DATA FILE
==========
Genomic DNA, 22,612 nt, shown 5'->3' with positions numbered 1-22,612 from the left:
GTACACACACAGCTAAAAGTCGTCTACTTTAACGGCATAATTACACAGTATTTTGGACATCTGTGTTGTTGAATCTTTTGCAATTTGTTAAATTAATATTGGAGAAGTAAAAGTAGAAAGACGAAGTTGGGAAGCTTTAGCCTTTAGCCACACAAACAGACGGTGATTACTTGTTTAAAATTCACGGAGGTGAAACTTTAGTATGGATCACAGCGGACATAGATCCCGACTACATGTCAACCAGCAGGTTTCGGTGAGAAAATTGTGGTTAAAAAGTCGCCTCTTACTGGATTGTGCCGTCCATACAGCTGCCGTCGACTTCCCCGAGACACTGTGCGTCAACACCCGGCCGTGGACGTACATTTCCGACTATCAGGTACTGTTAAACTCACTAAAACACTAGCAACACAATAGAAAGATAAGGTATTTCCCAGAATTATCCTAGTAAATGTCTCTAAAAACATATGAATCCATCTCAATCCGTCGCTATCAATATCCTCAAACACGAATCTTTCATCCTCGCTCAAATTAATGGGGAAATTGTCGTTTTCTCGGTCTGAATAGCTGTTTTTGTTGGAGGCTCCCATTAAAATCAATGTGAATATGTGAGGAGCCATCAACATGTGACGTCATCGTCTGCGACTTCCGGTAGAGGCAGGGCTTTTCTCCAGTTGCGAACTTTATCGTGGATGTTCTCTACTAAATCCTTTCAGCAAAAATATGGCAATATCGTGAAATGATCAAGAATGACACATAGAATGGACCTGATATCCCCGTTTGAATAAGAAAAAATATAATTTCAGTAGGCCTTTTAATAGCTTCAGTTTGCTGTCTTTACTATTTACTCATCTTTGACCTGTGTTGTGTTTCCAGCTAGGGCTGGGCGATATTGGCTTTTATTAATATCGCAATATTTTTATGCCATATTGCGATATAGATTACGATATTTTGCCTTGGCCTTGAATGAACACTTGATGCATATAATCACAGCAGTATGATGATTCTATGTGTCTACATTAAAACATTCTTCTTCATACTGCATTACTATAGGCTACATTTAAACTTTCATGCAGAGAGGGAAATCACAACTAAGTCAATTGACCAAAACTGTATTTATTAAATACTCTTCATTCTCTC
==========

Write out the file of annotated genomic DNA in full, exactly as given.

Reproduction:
Genomic DNA, 22,612 nt, shown 5'->3' with positions numbered 1-22,612 from the left:
GTACACACACAGCTAAAAGTCGTCTACTTTAACGGCATAATTACACAGTATTTTGGACATCTGTGTTGTTGAATCTTTTGCAATTTGTTAAATTAATATTGGAGAAGTAAAAGTAGAAAGACGAAGTTGGGAAGCTTTAGCCTTTAGCCACACAAACAGACGGTGATTACTTGTTTAAAATTCACGGAGGTGAAACTTTAGTATGGATCACAGCGGACATAGATCCCGACTACATGTCAACCAGCAGGTTTCGGTGAGAAAATTGTGGTTAAAAAGTCGCCTCTTACTGGATTGTGCCGTCCATACAGCTGCCGTCGACTTCCCCGAGACACTGTGCGTCAACACCCGGCCGTGGACGTACATTTCCGACTATCAGGTACTGTTAAACTCACTAAAACACTAGCAACACAATAGAAAGATAAGGTATTTCCCAGAATTATCCTAGTAAATGTCTCTAAAAACATATGAATCCATCTCAATCCGTCGCTATCAATATCCTCAAACACGAATCTTTCATCCTCGCTCAAATTAATGGGGAAATTGTCGTTTTCTCGGTCTGAATAGCTGTTTTTGTTGGAGGCTCCCATTAAAATCAATGTGAATATGTGAGGAGCCATCAACATGTGACGTCATCGTCTGCGACTTCCGGTAGAGGCAGGGCTTTTCTCCAGTTGCGAACTTTATCGTGGATGTTCTCTACTAAATCCTTTCAGCAAAAATATGGCAATATCGTGAAATGATCAAGAATGACACATAGAATGGACCTGATATCCCCGTTTGAATAAGAAAAAATATAATTTCAGTAGGCCTTTTAATAGCTTCAGTTTGCTGTCTTTACTATTTACTCATCTTTGACCTGTGTTGTGTTTCCAGCTAGGGCTGGGCGATATTGGCTTTTATTAATATCGCAATATTTTTATGCCATATTGCGATATAGATTACGATATTTTGCCTTGGCCTTGAATGAACACTTGATGCATATAATCACAGCAGTATGATGATTCTATGTGTCTACATTAAAACATTCTTCTTCATACTGCATTACTATAGGCTACATTTAAACTTTCATGCAGAGAGGGAAATCACAACTAAGTCAATTGACCAAAACTGTATTTATTAAATACTCTTCATTCTCTC